To clarify, by DC, I’m referring to our cloud DC in AWS. But similarly, our contract with them is ending in the coming months. At the same time though, we are in the process of spinning out of $parent, which presents its own challenges. For example, even if we plan on sticking with AWS, we still need to plan to migrate to a new AWS account. Since that’s the case, I’m taking the time now to re-evaluate our cloud DC options. As for timing, we’ll want to be off the old DC at the latest by the time we’ve separated from $parent, and hopefully minimizing overlap to a minimum to avoid the additional cost of running both DCs at the same time. Likely the whole process will need to be capped to a month at most.
Are you migrating physical DCs? I’ve never actually had to do that before, but sounds really interesting. Do you need to physically move all your servers too, or do you lease those with the DC?
I don’t envy you your task, here. You’ll be doing a bunch of work just to get back to where you started. :-/
In my case migrating physical DCs is on the table, but not decided yet. I have that “opportunity” because my current lease is expiring. We have moved data centers before, and it’s what you’d expect: turn off the equipment, pull it out of the rack, drive it to the new data center, and stand it back up. It helps if the data centers are both near each other and you can migrate work between servers.
We lease our racks but own our equipment. If we didn’t own the equipment or if the data centers were too far away we could migrate over the internet by standing up both data centers in parallel. In that event we’d likely take a disk snapshot, physically carry it to the new location, and sync the differences once it was there. It would otherwise take too long.
Are you in multiple AWS regions?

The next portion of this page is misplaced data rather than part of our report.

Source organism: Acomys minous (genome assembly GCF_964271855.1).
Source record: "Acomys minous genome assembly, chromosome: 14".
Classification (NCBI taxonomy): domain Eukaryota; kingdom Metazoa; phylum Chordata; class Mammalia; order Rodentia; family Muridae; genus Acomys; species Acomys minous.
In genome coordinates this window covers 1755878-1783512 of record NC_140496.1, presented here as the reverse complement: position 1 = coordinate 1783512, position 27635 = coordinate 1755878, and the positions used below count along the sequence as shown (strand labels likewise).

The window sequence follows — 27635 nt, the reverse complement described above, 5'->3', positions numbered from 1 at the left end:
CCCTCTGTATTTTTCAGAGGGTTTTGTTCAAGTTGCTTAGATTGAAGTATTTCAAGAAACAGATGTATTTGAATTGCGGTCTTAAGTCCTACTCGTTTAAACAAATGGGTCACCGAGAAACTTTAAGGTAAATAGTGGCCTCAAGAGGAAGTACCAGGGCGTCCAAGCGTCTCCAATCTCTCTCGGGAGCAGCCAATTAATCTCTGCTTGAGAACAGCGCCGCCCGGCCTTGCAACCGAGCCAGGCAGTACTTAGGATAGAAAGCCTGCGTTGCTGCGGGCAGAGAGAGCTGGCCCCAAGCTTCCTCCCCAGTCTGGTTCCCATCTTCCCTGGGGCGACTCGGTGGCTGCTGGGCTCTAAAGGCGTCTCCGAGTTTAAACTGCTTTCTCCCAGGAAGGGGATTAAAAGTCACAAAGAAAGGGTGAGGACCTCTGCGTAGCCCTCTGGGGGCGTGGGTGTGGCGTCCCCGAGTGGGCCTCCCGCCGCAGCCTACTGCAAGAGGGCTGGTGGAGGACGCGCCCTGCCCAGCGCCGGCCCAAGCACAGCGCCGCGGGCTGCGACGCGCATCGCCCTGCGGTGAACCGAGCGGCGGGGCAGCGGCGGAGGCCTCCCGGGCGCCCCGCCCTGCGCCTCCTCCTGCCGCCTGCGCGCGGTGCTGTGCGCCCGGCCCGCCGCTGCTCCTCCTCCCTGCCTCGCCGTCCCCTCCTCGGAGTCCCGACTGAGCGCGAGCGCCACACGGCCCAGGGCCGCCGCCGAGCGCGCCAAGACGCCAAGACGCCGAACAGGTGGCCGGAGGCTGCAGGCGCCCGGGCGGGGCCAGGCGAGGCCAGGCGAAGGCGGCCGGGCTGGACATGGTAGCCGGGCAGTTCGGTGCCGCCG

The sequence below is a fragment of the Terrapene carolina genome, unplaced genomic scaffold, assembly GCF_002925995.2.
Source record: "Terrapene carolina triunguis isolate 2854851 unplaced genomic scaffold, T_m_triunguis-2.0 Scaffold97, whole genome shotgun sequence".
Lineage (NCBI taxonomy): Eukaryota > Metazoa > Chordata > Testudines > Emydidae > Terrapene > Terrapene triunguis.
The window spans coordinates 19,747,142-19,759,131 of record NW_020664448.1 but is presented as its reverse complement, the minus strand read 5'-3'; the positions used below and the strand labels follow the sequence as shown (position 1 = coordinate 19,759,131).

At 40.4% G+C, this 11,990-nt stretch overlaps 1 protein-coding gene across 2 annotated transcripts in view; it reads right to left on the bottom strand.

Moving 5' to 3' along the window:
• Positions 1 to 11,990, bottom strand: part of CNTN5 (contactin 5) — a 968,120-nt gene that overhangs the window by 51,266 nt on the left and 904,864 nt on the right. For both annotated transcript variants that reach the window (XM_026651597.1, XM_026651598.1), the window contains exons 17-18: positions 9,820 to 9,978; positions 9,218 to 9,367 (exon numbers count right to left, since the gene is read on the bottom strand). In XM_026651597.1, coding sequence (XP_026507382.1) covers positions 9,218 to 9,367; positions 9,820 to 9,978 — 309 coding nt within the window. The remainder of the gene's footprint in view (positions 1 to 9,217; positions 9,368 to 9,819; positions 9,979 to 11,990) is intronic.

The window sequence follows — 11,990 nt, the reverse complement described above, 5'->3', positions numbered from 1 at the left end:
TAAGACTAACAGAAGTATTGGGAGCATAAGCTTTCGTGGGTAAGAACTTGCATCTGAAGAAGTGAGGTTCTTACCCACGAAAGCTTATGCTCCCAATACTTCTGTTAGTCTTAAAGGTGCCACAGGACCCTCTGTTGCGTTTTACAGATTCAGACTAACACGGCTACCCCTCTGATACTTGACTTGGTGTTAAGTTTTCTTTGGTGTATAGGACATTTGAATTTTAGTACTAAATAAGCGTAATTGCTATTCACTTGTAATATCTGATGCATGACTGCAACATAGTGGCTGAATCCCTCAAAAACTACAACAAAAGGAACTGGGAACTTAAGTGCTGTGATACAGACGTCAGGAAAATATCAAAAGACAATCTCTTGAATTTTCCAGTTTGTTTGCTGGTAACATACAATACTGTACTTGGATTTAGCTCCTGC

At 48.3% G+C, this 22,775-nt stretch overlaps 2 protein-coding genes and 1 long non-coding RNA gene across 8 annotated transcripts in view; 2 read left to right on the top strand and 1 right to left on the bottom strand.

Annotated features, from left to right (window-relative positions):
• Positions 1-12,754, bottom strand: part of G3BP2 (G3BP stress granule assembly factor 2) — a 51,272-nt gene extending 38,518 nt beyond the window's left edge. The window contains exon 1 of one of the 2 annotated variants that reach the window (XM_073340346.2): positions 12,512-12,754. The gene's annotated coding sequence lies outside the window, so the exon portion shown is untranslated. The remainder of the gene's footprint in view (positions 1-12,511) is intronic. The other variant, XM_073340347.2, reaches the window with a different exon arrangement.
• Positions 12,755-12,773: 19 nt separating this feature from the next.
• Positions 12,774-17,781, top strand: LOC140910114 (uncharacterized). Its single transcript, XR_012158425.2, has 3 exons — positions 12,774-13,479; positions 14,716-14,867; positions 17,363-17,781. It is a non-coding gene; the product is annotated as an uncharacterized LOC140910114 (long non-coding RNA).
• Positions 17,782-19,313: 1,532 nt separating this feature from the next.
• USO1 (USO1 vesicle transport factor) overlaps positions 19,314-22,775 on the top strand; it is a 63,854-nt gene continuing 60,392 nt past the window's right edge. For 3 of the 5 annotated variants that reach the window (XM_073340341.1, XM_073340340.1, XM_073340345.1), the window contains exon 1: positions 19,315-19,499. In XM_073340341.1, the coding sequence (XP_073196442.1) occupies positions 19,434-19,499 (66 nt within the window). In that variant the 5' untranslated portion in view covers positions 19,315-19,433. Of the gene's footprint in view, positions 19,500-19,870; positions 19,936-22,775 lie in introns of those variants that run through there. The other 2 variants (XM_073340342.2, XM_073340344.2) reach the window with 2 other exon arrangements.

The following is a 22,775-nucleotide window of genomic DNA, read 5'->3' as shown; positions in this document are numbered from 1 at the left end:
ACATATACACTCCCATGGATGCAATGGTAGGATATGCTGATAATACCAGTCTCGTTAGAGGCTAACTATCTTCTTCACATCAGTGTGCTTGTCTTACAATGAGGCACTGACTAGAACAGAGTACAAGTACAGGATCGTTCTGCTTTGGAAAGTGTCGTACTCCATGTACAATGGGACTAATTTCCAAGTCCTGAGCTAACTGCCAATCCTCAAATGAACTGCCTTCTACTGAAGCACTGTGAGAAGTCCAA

Ah got it. Still sounds like a PITA though to get a bunch of trucks or vans to schlep big boxes around. Are rack configurations pretty standard nowadays? I don’t know if your servers operate any funky rack-aware software, but I’ve heard that can really mess things up for network software that does rack-local things. How many actual servers do you guys own?
And no, thankfully we’re not yet, so data snapshots, etc. should be fairly straightforward. To be honest, I’m quite happy at this point to get to re-evaluate our cloud provider, as the first time around was less than scientific (in fact, likely to try out GCP this time around for their insanely competitive pricing!). But it’s just a bit of a nightmare in terms of keeping 24/7 services up and running through the transition and quite frankly, just creating the big Checklist of Things (TM) is making me anxious just thinking about it.
I’m currently working on a new experimental lexer for my configuration language.
Currently I used a character-based state-machine garble thingy that mangles input into a valid … thing. While it works, it has some un-nice properties and feels hard to maintain, so I’ll replace it with something fancy with regex. This will probably also include a small rework of the parser stages so I can include position information in elements and give better error feedback.
I’m also thinking about how to implement variables and scopes, I could need some of those in my projects (mainly to shorten the configs a bit and some DRY)
Looking into cryptocurrency mining now that the weather is getting colder. My heat is electric so I might as well get paid to compute something.
I’m working on Helmspoint, a Heroku for ML apps. Still wrestling with some image setup stuff. Will have to start deploying the application itself.
I’m also working on a sushi blog post, about how delicious sushi is isn’t tied to how recently the fish was hauled off the boat. https://medium.com/torodex/the-sushi-you-eat-isnt-fresh-f3478c99eb2
Learning Haskell lenses. I’ve been wanting an excuse to play with them, and I’ve now got a real use-case: I have a nice little Haskell program for manipulating data (program ASTs sent via stdio), but the bash code that’s grown around it is now intolerably slow.
It’s using jq to pack and unpack JSON arrays/objects with nested loops, where we’re spawning a jq process to pull out the content of a field, spawning the Haskell program to manipulate it, spawning another jq to store the result into a field, and a few more jq and cut processes to manipulate some metadata.
Hopefully by converting this to Haskell, I’ll be able to:
I’ll be writing new articles to my Go programming blog.